Using the Data/Information/Knowledge/Wisdom Continuum
Have you ever gone online to search for a journal article on a specific topic? It is amazing to see the large number of journals that are available in the health care field. When you view the library in its entirety, you are viewing untapped data. Until you actually research for your particular topic, there is little structure. Once you have narrowed it down, you have information and once you apply the information, you have knowledge. Eventually, after thoughtful research and diligent practice, you reach the level of wisdom—knowledge applied in meaningful ways.
Are there areas in your practice that you believe should be more fully explored? The central aims of nursing informatics are to manage and communicate data, information, knowledge, and wisdom. This continuum represents the overarching structure of nursing informatics. In this Assignment, you develop a research question relevant to your practice area and relate how you would work through the progression from data to information, knowledge, and wisdom.
- Review the information in Figure 6–1 in Nursing Informatics and the Foundation of Knowledge.
- Develop a clinical question related to your area of practice that you would like to explore.
- Consider what you currently know about this topic. What additional information would you need to answer the question?
- Using the continuum of data, information, knowledge, and wisdom, determine how you would go about researching your question.
- Explore the available databases in the Walden Library. Identify which of these databases you would use to find the information or data you need.
- Once you have identified useful databases, how would you go about finding the most relevant articles and information?
- Consider how you would extract the relevant information from the articles.
- How would you take the information and organize it in a way that was useful? How could you take the step from simply having useful knowledge to gaining wisdom?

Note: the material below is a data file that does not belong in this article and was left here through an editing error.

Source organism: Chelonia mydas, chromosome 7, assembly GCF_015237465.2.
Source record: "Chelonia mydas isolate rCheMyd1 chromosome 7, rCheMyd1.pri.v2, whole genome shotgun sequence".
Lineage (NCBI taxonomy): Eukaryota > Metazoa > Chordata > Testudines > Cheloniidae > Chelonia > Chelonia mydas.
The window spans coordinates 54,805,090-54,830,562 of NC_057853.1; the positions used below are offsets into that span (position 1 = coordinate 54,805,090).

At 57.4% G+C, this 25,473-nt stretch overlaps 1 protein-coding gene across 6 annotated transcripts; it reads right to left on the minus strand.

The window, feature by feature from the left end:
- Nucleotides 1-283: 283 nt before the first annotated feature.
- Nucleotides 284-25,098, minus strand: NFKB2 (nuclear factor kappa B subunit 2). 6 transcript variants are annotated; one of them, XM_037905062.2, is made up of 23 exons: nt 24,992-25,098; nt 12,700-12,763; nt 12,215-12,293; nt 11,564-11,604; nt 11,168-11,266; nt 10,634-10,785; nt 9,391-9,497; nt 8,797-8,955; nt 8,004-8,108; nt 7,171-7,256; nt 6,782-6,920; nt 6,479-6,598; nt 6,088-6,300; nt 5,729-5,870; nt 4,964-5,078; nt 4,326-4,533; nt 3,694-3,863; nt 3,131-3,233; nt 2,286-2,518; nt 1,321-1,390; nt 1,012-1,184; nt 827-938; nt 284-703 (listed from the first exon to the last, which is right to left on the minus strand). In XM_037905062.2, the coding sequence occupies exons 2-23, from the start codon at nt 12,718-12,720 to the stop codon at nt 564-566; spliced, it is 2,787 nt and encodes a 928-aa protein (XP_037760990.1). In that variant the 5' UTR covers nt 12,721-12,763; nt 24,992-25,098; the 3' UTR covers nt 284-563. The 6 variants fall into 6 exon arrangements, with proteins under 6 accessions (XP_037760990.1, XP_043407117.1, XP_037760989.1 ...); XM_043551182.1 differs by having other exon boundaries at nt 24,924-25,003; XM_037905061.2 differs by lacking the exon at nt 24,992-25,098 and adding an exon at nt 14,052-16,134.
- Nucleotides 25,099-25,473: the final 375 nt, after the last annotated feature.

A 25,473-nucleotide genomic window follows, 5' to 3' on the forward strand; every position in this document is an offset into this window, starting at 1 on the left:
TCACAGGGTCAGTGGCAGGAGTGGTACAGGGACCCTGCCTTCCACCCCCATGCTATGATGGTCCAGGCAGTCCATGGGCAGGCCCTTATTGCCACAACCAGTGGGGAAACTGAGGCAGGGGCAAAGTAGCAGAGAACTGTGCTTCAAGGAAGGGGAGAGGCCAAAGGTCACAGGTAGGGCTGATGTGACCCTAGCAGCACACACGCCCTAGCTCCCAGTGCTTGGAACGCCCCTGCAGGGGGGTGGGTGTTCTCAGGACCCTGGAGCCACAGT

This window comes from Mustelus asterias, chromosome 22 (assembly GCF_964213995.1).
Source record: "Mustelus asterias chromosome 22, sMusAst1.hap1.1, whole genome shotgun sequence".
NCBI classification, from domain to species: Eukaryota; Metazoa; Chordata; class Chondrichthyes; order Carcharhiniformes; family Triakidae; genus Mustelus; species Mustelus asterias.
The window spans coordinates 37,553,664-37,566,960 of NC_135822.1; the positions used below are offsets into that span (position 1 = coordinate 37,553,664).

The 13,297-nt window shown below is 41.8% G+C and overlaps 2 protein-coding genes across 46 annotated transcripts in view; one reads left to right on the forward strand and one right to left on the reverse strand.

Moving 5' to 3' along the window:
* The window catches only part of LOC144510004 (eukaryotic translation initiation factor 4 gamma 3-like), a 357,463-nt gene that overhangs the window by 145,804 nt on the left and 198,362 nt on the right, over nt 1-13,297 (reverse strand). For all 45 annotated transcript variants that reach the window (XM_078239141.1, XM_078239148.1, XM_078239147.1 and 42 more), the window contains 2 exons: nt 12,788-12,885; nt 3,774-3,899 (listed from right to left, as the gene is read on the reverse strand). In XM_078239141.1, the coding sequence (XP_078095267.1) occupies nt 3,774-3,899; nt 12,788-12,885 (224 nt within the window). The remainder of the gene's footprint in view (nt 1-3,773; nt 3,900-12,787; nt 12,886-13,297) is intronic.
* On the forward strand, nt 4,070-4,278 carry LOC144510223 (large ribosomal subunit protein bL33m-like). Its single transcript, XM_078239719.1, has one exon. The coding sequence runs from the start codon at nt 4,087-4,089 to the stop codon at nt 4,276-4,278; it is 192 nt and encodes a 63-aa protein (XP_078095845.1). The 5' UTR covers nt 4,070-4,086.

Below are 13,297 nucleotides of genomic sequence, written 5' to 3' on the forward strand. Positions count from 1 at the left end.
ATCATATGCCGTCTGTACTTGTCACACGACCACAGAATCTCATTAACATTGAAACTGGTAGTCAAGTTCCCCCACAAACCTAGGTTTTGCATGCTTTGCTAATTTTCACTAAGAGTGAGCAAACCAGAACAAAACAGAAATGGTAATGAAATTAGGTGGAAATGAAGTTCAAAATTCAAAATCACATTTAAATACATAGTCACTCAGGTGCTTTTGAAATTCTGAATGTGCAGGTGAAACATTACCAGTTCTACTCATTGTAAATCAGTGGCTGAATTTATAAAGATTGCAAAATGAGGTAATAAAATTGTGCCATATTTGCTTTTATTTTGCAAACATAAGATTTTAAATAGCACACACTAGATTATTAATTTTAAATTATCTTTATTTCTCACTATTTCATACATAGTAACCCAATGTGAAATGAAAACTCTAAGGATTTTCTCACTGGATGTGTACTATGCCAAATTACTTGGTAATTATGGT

By Day 7 of Week 4
Write a 3- to 4-page paper that addresses the following:
- Summarize the question you developed, and then relate how you would work through the four steps of the data, information, knowledge, wisdom continuum. Be specific.
- Identify the databases and search words you would use.
- Relate how you would take the information gleaned and turn it into useable knowledge.
- Can informatics be used to gain wisdom? Describe how you would progress from simply having useful knowledge to the wisdom to make decisions about the information you have found during your database search.
Your paper must also include a title page, an introduction, a summary, and a reference page.
Week in Review
This week, you analyzed the importance of standardized terminologies used to document patient care and applied the data, information, knowledge and wisdom continuum.
Next week, you will focus on advances in health information technologies and examine one in your specialty area that has impacted the quality of patient care.
Role of Nursing Informatics in Promotion of Healthcare
The expectation that nurses should do their best to provide quality and safe patient-centered care is as old as the nursing profession. Importantly, in today’s digital age they are expected to fulfil their role to the letter particularly in a digital and technical surrounding. To fulfil the aforementioned expectation, informatics competencies emerge as being essential and critical for the nursing profession in general. While empirical research has shown that nurses play a significant role in the implementation and evaluation of informatics solutions, there is need to understand better what role nursing informatics play in the promotion of safe and quality healthcare. To comprehend this role as it were, a research question has been formulated as in: What role do nursing informatics play in the promotion of safe and quality healthcare particularly in the psychiatry sub-discipline?
Summarized, the question seeks to uncover nursing informatics elements whose implementation helps promote safe and quality psychiatric care. In other words, it seeks to illuminate ways in which nurses can use informatics to improve nursing outcomes and the safety as well as quality of healthcare in general and psychiatric care in particular. In this vein, an alternative question would be: How do nursing informatics empower nurses in the course of their duty to deliver quality and safe healthcare (psychiatric)?
Answering this question satisfactorily would in essence be demonstrating how nursing informatics work. The main four steps of data, information, knowledge, and wisdom continuum would be involved. Arguably, these are thought to fit well within the Novice to Expert Theory, a theoretical framework for knowledge and wisdom development that finds application in the context of nursing informatics (Benner, 1984; Dreyfus & Dreyfus, 1980). This theory demonstrates how one must start “at the Novice level and move upward through Advanced Beginner, Competent, Proficient, and Expert levels” (Olajubu et al., 2014: 32). These steps equally apply in the process of answering the current question as will be demonstrated below.